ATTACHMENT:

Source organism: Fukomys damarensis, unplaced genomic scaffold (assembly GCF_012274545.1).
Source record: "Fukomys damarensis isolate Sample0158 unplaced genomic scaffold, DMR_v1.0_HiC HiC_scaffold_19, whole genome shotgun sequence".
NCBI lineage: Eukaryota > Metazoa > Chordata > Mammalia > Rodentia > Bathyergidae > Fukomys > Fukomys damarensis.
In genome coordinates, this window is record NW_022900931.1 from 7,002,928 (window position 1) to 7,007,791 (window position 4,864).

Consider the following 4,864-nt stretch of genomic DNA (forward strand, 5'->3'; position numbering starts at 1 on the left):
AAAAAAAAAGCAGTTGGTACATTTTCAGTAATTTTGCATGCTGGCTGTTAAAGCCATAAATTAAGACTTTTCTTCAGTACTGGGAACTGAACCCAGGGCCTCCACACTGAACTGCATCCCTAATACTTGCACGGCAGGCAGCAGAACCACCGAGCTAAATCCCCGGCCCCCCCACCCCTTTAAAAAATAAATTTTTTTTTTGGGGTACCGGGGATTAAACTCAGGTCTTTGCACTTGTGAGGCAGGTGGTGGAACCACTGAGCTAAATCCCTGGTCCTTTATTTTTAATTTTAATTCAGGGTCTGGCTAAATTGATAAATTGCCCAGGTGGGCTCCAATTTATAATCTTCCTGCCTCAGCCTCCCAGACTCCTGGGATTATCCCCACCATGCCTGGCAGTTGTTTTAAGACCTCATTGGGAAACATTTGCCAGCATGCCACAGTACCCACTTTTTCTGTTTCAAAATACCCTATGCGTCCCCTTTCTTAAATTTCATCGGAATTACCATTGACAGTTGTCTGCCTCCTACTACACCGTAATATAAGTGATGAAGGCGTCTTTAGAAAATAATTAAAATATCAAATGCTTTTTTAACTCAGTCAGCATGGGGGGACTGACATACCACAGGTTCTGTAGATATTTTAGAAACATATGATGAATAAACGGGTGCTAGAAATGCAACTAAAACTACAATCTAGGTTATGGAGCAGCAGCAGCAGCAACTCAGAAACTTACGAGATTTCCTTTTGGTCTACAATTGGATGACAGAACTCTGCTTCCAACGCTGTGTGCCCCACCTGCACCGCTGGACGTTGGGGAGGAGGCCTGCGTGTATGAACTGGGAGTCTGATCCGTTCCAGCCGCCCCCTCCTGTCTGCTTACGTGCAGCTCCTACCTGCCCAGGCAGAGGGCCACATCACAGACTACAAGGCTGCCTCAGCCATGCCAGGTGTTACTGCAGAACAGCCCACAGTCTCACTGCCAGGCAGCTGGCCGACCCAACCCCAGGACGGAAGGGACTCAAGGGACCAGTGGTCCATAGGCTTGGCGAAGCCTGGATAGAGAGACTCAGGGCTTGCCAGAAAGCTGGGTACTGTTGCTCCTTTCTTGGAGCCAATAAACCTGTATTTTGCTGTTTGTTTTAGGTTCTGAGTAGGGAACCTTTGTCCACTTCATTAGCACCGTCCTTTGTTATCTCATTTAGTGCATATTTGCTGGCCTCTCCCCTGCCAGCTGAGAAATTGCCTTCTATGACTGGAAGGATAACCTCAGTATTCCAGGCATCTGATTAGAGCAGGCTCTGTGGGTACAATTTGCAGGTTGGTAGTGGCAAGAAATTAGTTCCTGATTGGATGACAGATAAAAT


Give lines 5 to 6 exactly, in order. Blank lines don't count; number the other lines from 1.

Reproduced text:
Consider the following 4,864-nt stretch of genomic DNA (forward strand, 5'->3'; position numbering starts at 1 on the left):
AAAAAAAAAGCAGTTGGTACATTTTCAGTAATTTTGCATGCTGGCTGTTAAAGCCATAAATTAAGACTTTTCTTCAGTACTGGGAACTGAACCCAGGGCCTCCACACTGAACTGCATCCCTAATACTTGCACGGCAGGCAGCAGAACCACCGAGCTAAATCCCCGGCCCCCCCACCCCTTTAAAAAATAAATTTTTTTTTTGGGGTACCGGGGATTAAACTCAGGTCTTTGCACTTGTGAGGCAGGTGGTGGAACCACTGAGCTAAATCCCTGGTCCTTTATTTTTAATTTTAATTCAGGGTCTGGCTAAATTGATAAATTGCCCAGGTGGGCTCCAATTTATAATCTTCCTGCCTCAGCCTCCCAGACTCCTGGGATTATCCCCACCATGCCTGGCAGTTGTTTTAAGACCTCATTGGGAAACATTTGCCAGCATGCCACAGTACCCACTTTTTCTGTTTCAAAATACCCTATGCGTCCCCTTTCTTAAATTTCATCGGAATTACCATTGACAGTTGTCTGCCTCCTACTACACCGTAATATAAGTGATGAAGGCGTCTTTAGAAAATAATTAAAATATCAAATGCTTTTTTAACTCAGTCAGCATGGGGGGACTGACATACCACAGGTTCTGTAGATATTTTAGAAACATATGATGAATAAACGGGTGCTAGAAATGCAACTAAAACTACAATCTAGGTTATGGAGCAGCAGCAGCAGCAACTCAGAAACTTACGAGATTTCCTTTTGGTCTACAATTGGATGACAGAACTCTGCTTCCAACGCTGTGTGCCCCACCTGCACCGCTGGACGTTGGGGAGGAGGCCTGCGTGTATGAACTGGGAGTCTGATCCGTTCCAGCCGCCCCCTCCTGTCTGCTTACGTGCAGCTCCTACCTGCCCAGGCAGAGGGCCACATCACAGACTACAAGGCTGCCTCAGCCATGCCAGGTGTTACTGCAGAACAGCCCACAGTCTCACTGCCAGGCAGCTGGCCGACCCAACCCCAGGACGGAAGGGACTCAAGGGACCAGTGGTCCATAGGCTTGGCGAAGCCTGGATAGAGAGACTCAGGGCTTGCCAGAAAGCTGGGTACTGTTGCTCCTTTCTTGGAGCCAATAAACCTGTATTTTGCTGTTTGTTTTAGGTTCTGAGTAGGGAACCTTTGTCCACTTCATTAGCACCGTCCTTTGTTATCTCATTTAGTGCATATTTGCTGGCCTCTCCCCTGCCAGCTGAGAAATTGCCTTCTATGACTGGAAGGATAACCTCAGTATTCCAGGCATCTGATTAGAGCAGGCTCTGTGGGTACAATTTGCAGGTTGGTAGTGGCAAGAAATTAGTTCCTGATTGGATGACAGATAAAAT